Email Authentication — Confirming Circumstances Beyond Sender’s Self-Identification Needed, Suffice to Authenticate Electronic Communications — Voicemails from Sender with Same Contents Plus The From Line of Email Suffice
Commonwealth v. Czubinski, 2015 Mass. App. Unpub. LEXIS 191 (Mass. Ct. App. Mar. 16, 2015):
Following a jury trial in the District Court, the defendant, Theresa Czubinski, was convicted of one count of criminal harassment. She appeals, claiming error in the judge's reasonable doubt instruction and in the improper admission of electronic mail messages (e-mails). We affirm.
The jury could have found the following facts. Charles Clabaugh was the director of human resources for the assessors department for the city of Boston from 2001 to 2012. Clabaugh supervised the defendant, who was a staff member of the human resources department, from April, 2001, until sometime in 2003, when she was promoted to a higher paying position in another unit.1 At that point, Clabaugh no longer worked with or supervised the defendant. The defendant resigned from her position in 2006, claiming that "she didn't like place, [and] she didn't like the people." Sometime thereafter, the defendant called Clabaugh and asked him to retroactively change her resignation to a layoff so that she could collect unemployment benefits. He denied the request. Several months thereafter, the defendant again called [*2] Clabaugh, asking for her job back and claiming that she was starving. She was not rehired.
1 Clabaugh found the defendant to be smart and organized, but poor at communicating with her colleagues. On one occasion, in his role as director of human resources, Clabaugh spoke with the defendant about her inability to get along with others and suggested she seek professional help.
A year or so later, Clabaugh saw the defendant standing in Boston's City Hall Plaza. Upon hearing his name being called, Clabaugh turned to find the defendant making a rude gesture. The defendant followed Clabaugh to his office building and began banging on the glass walls until she was removed by security. Over the next two years, the defendant made inappropriate and nonsensical telephone calls to Clabaugh at both his work and home numbers. These calls reached their peak between February and March of 2012, when the defendant left approximately fifty voicemail messages at Clabaugh's work number.2 Between February and May, 2012, the defendant also sent Clabaugh nineteen e-mails that were similar in detail and character to the voicemail messages. On April 29, 2012, the defendant appeared at Clabaugh's home, rang his doorbell, [*3] and yelled at him when he came out of his house.3 Clabaugh called the police, but the defendant left before they arrived.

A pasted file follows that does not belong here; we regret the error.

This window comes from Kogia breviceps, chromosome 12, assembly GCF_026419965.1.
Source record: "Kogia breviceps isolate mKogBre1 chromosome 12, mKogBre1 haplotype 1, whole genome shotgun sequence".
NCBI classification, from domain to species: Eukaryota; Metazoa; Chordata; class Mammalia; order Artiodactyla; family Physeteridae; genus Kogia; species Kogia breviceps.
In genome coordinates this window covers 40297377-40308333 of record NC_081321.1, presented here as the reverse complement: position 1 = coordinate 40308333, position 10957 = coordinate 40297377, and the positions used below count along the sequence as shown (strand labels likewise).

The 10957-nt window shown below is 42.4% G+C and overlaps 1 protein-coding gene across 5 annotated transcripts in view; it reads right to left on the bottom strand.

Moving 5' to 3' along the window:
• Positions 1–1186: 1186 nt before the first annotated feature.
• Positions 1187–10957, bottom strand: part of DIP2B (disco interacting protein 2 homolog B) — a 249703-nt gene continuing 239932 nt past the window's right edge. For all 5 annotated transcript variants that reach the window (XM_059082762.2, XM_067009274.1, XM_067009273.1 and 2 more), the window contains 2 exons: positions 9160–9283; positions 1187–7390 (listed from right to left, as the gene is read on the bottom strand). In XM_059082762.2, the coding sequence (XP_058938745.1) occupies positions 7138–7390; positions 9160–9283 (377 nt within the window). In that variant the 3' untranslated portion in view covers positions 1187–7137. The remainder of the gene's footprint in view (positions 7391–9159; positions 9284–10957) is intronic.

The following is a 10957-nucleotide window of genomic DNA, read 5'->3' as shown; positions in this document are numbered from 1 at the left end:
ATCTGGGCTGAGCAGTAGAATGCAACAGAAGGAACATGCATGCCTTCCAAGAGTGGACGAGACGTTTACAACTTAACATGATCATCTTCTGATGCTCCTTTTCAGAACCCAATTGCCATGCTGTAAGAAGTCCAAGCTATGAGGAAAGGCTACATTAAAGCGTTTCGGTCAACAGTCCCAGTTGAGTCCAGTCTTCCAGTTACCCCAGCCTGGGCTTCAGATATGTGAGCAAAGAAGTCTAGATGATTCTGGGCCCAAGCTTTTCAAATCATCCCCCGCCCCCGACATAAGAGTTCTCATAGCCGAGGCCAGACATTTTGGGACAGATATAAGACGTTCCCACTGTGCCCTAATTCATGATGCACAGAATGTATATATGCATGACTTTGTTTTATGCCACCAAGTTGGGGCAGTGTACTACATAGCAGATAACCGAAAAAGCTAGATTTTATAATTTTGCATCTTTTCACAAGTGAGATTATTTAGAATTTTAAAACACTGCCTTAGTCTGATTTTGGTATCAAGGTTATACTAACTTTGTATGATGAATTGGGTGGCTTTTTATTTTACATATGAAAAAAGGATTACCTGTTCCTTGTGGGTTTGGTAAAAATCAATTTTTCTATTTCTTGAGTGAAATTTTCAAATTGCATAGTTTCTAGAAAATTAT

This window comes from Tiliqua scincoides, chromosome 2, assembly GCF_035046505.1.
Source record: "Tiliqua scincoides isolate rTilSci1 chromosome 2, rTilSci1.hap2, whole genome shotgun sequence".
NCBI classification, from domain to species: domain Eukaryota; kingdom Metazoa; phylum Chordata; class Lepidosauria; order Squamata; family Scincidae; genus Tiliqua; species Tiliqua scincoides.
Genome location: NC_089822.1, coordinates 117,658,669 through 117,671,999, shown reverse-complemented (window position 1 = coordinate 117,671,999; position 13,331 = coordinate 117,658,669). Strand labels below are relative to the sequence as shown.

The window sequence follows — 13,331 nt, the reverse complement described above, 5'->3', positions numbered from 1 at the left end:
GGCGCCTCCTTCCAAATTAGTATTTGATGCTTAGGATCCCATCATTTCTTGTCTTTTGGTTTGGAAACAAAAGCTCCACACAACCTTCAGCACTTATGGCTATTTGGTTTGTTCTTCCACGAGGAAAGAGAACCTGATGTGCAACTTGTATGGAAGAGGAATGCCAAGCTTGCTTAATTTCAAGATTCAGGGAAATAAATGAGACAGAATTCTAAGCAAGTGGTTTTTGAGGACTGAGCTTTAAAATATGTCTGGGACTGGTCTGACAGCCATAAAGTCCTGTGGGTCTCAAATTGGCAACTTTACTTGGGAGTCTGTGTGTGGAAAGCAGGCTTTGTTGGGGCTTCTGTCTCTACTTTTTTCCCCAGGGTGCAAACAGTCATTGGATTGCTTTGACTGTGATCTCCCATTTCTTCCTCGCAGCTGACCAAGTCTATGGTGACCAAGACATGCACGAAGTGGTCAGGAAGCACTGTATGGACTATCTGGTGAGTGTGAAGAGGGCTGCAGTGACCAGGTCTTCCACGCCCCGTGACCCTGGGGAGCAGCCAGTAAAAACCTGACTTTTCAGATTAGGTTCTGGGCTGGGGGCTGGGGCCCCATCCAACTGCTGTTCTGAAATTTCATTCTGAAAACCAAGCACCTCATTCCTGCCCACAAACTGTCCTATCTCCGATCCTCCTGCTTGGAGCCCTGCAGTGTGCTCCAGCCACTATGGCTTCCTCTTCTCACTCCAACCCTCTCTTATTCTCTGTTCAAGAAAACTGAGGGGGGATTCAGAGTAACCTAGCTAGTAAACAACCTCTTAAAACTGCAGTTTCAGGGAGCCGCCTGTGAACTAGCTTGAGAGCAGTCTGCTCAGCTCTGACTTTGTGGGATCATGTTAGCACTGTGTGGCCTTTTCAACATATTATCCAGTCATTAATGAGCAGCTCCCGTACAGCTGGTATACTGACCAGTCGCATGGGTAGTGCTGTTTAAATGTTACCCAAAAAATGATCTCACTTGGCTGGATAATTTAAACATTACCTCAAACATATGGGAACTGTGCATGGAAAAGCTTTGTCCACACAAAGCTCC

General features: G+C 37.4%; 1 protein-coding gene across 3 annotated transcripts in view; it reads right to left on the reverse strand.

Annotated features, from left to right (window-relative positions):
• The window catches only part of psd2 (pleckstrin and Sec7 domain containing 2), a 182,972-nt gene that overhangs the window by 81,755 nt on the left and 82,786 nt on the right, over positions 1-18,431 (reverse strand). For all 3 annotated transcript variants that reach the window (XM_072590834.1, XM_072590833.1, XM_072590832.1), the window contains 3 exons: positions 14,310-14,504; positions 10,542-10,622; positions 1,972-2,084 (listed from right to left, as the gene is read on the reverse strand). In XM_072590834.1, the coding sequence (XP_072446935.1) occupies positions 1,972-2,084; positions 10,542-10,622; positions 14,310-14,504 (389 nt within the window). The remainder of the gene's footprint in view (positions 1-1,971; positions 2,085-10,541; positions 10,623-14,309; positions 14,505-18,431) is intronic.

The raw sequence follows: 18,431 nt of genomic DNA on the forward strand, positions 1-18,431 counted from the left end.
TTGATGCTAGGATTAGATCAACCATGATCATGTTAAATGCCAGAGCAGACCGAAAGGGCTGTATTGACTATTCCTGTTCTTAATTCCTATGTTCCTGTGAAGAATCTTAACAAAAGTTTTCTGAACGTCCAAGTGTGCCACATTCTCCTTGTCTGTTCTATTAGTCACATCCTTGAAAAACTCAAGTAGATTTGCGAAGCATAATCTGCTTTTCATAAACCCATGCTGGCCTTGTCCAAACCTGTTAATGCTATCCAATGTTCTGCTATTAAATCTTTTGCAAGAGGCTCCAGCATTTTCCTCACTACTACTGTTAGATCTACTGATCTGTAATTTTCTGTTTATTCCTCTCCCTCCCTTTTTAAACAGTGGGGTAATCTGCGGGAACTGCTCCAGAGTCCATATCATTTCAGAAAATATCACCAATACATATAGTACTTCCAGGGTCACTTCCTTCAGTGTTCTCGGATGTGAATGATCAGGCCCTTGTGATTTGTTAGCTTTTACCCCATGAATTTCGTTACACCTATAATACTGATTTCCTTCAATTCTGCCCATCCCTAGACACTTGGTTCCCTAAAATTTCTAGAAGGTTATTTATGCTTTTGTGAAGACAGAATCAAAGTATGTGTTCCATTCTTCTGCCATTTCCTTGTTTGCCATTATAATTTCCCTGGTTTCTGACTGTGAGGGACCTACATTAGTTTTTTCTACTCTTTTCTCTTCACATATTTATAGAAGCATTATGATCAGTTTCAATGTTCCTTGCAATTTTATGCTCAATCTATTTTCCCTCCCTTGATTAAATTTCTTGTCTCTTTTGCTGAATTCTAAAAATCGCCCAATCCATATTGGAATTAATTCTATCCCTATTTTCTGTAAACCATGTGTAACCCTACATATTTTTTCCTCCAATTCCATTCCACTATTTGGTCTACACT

2 The messages included allegations that Clabaugh had sexually abused the defendant, had made her homeless, and had conspired with mental health facilities to make her life miserable. She described "googling" Clabaugh's wife, and learning details about his family, including where his daughter attended summer camp and what kind of bicycles his children rode.
3 Clabaugh had maintained a professional relationship with the defendant during her employment. He did not provide her with his home address or telephone number. As a member of the human resources department, the defendant had access to this private information.
The defense at trial, which the jury rejected, was justification. The defendant admitted that she had left the voicemail messages, appeared at Clabaugh's home, and sent the e-mails. She claimed her conduct was justified because it was provoked by Clabaugh, and therefore did not constitute harassment.
2. Authentication of e-mails. At trial, the defendant objected to the admission of certain e-mails, but did not thereafter object to the admission of additional e-mails, claiming such objections would be futile. The defendant avers the issue was preserved for appeal; the Commonwealth contends it was not. We need not reach that issue as we discern no error.
The defendant contends that the e-mails were not properly authenticated and admitted. Authentication is established by "evidence sufficient to support a finding that the matter in question is what its proponent claims." Commonwealth v. Purdy, 459 Mass. 442, 447, 945 N.E.2d 372 (2011), quoting from Mass. G. Evid. § 901(a) (2011). "[C]onfirming circumstances" beyond the sender's self-identification5 are sufficient to authenticate an electronic communication. Id. at 449. See Commonwealth v. Oppenheim, 86 Mass. App. Ct. 359, 368, 16 N.E.3d 502 (2014).
5 The e-mails were sent to both Clabaugh's home and work e-mail accounts. The "From" line on each e-mail reads: "Theresa Czubinski ." In one e-mail, the writer identifies herself by stating: "My name is Theresa Czubinski."
The voicemail messages left at Clabaugh's work number and the e-mails sent to his home [*6] account reflect nearly identical details, which establish "confirming circumstances."6 Even if there was error, it did not create a substantial risk of a miscarriage of justice. The case against the defendant was overwhelming and the e-mails were cumulative of the other voluminous evidence of criminal harassment.
6 These include such things as the defendant's receipt of disability income, her status as homeless, and her claim that Clabaugh made her sick.
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